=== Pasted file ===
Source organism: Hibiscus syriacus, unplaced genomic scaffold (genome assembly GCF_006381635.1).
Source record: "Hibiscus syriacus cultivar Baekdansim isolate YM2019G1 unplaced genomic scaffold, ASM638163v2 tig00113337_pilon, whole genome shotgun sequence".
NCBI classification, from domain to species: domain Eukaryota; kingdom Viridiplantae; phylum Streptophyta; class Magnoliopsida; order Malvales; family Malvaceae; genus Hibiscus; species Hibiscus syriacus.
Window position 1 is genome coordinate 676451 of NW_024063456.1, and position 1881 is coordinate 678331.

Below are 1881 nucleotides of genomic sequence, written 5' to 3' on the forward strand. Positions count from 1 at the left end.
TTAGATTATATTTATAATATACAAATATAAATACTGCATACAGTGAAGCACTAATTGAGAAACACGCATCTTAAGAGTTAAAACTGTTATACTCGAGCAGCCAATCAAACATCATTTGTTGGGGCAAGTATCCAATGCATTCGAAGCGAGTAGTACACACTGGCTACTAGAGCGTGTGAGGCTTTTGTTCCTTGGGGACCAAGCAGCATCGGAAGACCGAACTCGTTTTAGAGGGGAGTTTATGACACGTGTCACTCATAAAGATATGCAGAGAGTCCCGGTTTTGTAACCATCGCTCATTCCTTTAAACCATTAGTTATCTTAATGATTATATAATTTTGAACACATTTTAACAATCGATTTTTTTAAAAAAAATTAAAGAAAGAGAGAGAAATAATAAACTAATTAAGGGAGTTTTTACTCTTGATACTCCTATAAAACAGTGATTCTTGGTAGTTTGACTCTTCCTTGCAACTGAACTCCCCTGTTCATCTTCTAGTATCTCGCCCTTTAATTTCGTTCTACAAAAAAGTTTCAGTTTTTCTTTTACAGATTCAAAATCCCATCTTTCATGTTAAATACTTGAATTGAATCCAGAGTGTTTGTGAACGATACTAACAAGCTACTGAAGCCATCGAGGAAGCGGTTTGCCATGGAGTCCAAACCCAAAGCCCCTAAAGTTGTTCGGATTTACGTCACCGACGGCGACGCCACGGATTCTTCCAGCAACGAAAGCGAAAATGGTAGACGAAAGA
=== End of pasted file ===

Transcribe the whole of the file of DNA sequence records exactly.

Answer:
Source organism: Hibiscus syriacus, unplaced genomic scaffold (genome assembly GCF_006381635.1).
Source record: "Hibiscus syriacus cultivar Baekdansim isolate YM2019G1 unplaced genomic scaffold, ASM638163v2 tig00113337_pilon, whole genome shotgun sequence".
NCBI classification, from domain to species: domain Eukaryota; kingdom Viridiplantae; phylum Streptophyta; class Magnoliopsida; order Malvales; family Malvaceae; genus Hibiscus; species Hibiscus syriacus.
Window position 1 is genome coordinate 676451 of NW_024063456.1, and position 1881 is coordinate 678331.

Below are 1881 nucleotides of genomic sequence, written 5' to 3' on the forward strand. Positions count from 1 at the left end.
TTAGATTATATTTATAATATACAAATATAAATACTGCATACAGTGAAGCACTAATTGAGAAACACGCATCTTAAGAGTTAAAACTGTTATACTCGAGCAGCCAATCAAACATCATTTGTTGGGGCAAGTATCCAATGCATTCGAAGCGAGTAGTACACACTGGCTACTAGAGCGTGTGAGGCTTTTGTTCCTTGGGGACCAAGCAGCATCGGAAGACCGAACTCGTTTTAGAGGGGAGTTTATGACACGTGTCACTCATAAAGATATGCAGAGAGTCCCGGTTTTGTAACCATCGCTCATTCCTTTAAACCATTAGTTATCTTAATGATTATATAATTTTGAACACATTTTAACAATCGATTTTTTTAAAAAAAATTAAAGAAAGAGAGAGAAATAATAAACTAATTAAGGGAGTTTTTACTCTTGATACTCCTATAAAACAGTGATTCTTGGTAGTTTGACTCTTCCTTGCAACTGAACTCCCCTGTTCATCTTCTAGTATCTCGCCCTTTAATTTCGTTCTACAAAAAAGTTTCAGTTTTTCTTTTACAGATTCAAAATCCCATCTTTCATGTTAAATACTTGAATTGAATCCAGAGTGTTTGTGAACGATACTAACAAGCTACTGAAGCCATCGAGGAAGCGGTTTGCCATGGAGTCCAAACCCAAAGCCCCTAAAGTTGTTCGGATTTACGTCACCGACGGCGACGCCACGGATTCTTCCAGCAACGAAAGCGAAAATGGTAGACGAAAGA